Xerox Corp. said it overstated revenues by $6.4 billion over five years, making it the latest US corporation to disclose accounting irregularities so far. The amount, divulged Friday, was more than double the $3 million estimated when the copiermaker agreed to restate its 1997-2001 financial results as part of a $10 million settlement of fraud charges by the Securities and Exchange Commission.
IDT Corp., a long-distance telephone and Internet services provider, and the chief of troubled WorldCom Inc., are expected to meet this week for discussions on the sale of MFS Communications, the latter's local-service operations for governmental and business customers. Wire service reports and the Financial Times put the likely size of an IDT offer at $4 billion. An IDT source told the Financial Times his company wanted to deal before WorldCom descended into bankruptcy, since the main value of the MFS unit was its customer base, not its technology. IDT is based in Newark, N.J.
Liberty Media, already a major investor in the Discovery, E!, and QVC cable TV channels and tycoon Rupert Murdoch's News Corp., is expected to bid for bankrupt NTL, the No. 1 cable provider in Britain, as soon as this week, reports said. Any investment in the latter was prevented by a six-month "standstill" agreement that expired Sunday. NTL, which is in the process of restructuring, owes creditors $10.6 billion. A sale to Liberty Media would make the Englewood, Colo.-based company the king of cable in Britain. It already owns 25 percent of Telewest Communications, the kingdom's second-largest carrier.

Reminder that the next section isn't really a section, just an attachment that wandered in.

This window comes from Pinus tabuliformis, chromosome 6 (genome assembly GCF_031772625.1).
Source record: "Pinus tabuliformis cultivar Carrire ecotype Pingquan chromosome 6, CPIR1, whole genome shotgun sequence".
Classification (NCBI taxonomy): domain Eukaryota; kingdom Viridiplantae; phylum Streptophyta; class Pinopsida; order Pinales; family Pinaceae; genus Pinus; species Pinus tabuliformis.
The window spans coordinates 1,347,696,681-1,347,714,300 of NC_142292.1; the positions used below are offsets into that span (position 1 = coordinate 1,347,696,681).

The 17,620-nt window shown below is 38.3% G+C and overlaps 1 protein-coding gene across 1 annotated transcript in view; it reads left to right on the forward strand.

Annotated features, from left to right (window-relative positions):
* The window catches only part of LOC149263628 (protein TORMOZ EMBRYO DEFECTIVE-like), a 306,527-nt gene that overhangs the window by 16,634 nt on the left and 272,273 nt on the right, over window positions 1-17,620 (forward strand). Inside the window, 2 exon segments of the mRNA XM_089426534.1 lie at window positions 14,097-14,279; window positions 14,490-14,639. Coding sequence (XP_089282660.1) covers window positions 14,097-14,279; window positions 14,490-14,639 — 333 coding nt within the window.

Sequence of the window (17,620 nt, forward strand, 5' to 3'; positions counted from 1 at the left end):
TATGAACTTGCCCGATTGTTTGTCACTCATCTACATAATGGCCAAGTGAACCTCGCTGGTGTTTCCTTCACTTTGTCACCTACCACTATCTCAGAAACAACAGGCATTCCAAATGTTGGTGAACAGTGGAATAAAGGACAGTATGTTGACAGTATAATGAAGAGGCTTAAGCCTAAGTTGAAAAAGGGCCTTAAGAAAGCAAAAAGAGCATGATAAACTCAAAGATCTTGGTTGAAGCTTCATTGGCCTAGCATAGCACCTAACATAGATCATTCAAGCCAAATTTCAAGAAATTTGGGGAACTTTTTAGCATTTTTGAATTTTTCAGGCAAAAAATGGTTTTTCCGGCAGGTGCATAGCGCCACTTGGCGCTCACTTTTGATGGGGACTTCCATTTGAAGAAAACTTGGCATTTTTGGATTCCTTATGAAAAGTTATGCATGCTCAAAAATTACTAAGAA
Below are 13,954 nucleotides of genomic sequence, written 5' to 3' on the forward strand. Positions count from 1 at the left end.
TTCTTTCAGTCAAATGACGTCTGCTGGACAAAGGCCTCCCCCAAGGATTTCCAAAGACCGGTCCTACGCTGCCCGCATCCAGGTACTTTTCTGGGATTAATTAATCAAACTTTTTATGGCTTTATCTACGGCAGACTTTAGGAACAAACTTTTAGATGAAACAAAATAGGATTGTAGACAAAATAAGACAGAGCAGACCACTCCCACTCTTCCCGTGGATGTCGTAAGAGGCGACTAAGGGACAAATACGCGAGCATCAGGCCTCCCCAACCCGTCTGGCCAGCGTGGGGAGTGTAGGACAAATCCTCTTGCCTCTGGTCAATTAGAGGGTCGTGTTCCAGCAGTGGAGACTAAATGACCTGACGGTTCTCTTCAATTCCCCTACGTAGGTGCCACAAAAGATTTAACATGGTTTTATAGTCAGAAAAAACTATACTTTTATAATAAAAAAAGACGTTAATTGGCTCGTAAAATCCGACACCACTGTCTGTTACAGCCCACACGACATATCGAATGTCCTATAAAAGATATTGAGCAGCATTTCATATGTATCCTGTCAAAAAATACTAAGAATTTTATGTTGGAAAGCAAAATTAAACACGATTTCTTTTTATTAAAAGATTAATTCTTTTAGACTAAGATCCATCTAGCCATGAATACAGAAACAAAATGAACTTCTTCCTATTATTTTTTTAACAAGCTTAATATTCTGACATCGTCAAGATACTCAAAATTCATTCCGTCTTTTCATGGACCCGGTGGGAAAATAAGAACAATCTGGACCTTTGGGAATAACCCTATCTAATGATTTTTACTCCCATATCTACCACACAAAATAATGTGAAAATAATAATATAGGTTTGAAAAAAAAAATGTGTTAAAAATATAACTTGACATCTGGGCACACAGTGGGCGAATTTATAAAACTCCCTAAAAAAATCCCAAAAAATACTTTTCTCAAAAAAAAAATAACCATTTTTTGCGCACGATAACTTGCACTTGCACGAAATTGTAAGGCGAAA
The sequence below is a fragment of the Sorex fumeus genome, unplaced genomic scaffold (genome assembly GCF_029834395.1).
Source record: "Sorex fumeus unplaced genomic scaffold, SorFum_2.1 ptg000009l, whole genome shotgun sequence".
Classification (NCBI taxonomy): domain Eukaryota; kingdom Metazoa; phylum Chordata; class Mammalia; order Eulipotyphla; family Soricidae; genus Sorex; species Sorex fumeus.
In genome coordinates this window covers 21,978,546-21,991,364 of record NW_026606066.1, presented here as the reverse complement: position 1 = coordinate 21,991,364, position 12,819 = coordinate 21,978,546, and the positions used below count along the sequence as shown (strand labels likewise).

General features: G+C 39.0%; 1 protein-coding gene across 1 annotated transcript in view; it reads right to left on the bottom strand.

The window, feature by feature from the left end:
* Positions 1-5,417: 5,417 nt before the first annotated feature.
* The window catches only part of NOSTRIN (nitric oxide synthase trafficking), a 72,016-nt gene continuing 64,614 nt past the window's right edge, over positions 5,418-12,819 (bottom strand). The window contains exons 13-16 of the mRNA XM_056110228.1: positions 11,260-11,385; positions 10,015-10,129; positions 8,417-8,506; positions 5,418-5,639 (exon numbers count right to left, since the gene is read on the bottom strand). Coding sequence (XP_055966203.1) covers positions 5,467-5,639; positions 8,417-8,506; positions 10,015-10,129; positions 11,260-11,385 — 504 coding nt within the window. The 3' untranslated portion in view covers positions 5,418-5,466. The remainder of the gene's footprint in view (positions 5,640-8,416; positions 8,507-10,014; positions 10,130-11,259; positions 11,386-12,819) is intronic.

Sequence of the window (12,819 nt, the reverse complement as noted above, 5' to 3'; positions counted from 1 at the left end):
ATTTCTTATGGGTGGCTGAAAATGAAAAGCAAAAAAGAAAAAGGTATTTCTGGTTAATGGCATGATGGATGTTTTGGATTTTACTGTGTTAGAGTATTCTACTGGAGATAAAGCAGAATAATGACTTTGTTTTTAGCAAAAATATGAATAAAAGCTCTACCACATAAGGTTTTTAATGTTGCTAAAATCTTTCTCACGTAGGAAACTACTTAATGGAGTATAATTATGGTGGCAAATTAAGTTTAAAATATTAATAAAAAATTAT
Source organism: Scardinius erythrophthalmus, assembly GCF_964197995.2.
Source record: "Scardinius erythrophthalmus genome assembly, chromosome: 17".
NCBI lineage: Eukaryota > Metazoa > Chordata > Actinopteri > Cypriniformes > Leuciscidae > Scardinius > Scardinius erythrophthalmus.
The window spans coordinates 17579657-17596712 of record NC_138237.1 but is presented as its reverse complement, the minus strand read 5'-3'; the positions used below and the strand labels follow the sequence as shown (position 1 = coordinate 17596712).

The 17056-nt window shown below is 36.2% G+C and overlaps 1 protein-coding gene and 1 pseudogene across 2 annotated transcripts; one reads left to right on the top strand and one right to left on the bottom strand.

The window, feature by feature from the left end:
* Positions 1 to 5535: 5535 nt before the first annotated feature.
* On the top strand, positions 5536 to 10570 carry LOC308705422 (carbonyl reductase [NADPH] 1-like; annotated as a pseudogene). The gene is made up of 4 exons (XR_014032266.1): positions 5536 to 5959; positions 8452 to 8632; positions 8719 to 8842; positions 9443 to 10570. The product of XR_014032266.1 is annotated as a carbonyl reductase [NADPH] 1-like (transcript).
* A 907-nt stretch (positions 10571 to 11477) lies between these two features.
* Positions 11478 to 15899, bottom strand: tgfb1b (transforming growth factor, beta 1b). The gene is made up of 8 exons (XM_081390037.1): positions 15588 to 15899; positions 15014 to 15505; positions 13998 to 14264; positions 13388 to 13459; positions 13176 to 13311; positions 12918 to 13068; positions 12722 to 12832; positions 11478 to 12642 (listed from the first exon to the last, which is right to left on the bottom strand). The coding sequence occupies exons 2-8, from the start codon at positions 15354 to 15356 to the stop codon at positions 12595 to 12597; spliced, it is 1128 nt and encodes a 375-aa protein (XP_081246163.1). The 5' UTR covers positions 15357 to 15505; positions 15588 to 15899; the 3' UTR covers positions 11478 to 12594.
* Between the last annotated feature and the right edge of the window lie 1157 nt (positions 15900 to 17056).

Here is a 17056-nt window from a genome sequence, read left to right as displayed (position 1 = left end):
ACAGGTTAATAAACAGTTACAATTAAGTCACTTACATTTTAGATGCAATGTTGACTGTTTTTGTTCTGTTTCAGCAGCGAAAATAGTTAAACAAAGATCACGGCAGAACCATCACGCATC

A bankruptcy court OK'd the $255 million sale of Polaroid to a unit of Chicago-based Bank One Corp., the nation's sixth-largest bank. Bank One's OEP Imaging also agreed to assume $200 million in Polaroid liabilities and to give unsecured creditors a 35 percent equity stake in the new firm. Cambridge, Mass.-based Polaroid declared bankruptcy last year, with $1 billion in debts.